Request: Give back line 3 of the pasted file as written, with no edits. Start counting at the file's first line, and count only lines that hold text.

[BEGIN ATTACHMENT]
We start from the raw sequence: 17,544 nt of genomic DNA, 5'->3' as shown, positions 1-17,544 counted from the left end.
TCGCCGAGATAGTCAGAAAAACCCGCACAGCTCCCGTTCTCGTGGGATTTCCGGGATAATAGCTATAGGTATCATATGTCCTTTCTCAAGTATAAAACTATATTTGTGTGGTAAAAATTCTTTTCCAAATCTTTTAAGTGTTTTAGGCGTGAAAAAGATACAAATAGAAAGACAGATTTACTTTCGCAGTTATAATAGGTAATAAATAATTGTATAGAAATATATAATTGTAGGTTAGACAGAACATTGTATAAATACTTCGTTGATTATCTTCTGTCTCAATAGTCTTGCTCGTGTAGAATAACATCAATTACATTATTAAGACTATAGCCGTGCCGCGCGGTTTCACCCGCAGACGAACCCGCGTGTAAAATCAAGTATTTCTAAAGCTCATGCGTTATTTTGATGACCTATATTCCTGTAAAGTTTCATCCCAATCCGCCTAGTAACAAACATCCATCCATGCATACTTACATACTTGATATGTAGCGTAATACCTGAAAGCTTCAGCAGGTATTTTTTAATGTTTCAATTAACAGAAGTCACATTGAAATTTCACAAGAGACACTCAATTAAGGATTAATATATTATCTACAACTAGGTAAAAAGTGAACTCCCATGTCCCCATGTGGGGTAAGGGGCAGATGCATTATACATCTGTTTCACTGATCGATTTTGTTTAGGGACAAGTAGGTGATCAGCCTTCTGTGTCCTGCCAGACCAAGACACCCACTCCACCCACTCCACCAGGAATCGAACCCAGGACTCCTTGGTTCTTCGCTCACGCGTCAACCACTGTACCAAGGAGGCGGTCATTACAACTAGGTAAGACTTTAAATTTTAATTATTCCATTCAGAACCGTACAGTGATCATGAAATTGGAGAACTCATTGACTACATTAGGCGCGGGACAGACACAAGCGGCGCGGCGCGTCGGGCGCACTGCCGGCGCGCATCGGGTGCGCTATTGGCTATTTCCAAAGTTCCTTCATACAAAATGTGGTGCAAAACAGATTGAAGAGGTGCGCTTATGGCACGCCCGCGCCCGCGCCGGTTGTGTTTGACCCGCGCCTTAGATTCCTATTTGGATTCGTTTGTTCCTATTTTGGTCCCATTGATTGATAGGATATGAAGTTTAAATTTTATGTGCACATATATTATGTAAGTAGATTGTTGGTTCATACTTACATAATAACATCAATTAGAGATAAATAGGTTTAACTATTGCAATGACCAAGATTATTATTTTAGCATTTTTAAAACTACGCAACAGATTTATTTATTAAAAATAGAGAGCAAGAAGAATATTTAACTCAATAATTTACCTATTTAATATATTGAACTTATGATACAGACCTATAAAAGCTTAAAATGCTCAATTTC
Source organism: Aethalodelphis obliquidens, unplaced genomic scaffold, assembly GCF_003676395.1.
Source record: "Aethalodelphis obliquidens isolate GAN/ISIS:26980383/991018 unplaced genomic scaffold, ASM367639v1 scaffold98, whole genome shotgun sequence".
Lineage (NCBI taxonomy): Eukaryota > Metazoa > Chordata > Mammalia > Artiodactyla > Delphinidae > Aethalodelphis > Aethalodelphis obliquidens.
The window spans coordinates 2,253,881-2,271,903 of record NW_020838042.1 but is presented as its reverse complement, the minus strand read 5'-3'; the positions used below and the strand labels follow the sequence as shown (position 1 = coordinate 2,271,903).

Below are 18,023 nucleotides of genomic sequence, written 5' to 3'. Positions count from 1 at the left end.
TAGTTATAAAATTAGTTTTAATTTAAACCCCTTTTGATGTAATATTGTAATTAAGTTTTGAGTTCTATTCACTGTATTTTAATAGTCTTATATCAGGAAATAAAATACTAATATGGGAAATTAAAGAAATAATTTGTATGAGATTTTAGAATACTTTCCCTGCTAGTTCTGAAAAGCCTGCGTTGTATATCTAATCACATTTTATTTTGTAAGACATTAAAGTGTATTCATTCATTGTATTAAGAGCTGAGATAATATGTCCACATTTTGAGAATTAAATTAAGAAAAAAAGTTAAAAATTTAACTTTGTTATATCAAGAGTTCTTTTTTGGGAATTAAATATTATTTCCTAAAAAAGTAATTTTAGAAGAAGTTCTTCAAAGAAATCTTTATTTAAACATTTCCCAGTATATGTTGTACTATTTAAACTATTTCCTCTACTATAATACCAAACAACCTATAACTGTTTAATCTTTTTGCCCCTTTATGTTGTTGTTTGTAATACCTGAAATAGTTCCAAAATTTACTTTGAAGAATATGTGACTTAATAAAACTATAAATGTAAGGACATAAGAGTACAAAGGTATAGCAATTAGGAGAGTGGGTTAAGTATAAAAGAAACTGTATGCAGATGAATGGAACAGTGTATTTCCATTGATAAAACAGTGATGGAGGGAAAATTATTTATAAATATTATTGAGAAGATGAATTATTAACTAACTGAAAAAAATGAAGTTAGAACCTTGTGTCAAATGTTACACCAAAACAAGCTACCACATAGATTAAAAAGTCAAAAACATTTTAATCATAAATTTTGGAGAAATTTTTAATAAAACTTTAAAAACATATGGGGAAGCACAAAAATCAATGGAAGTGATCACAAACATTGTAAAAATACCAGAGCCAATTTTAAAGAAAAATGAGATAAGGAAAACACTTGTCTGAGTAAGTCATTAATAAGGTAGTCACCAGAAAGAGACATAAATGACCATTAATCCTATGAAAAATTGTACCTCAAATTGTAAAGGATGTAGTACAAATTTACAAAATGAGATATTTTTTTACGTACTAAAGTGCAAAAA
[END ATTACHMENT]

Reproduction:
Source organism: Aethalodelphis obliquidens, unplaced genomic scaffold, assembly GCF_003676395.1.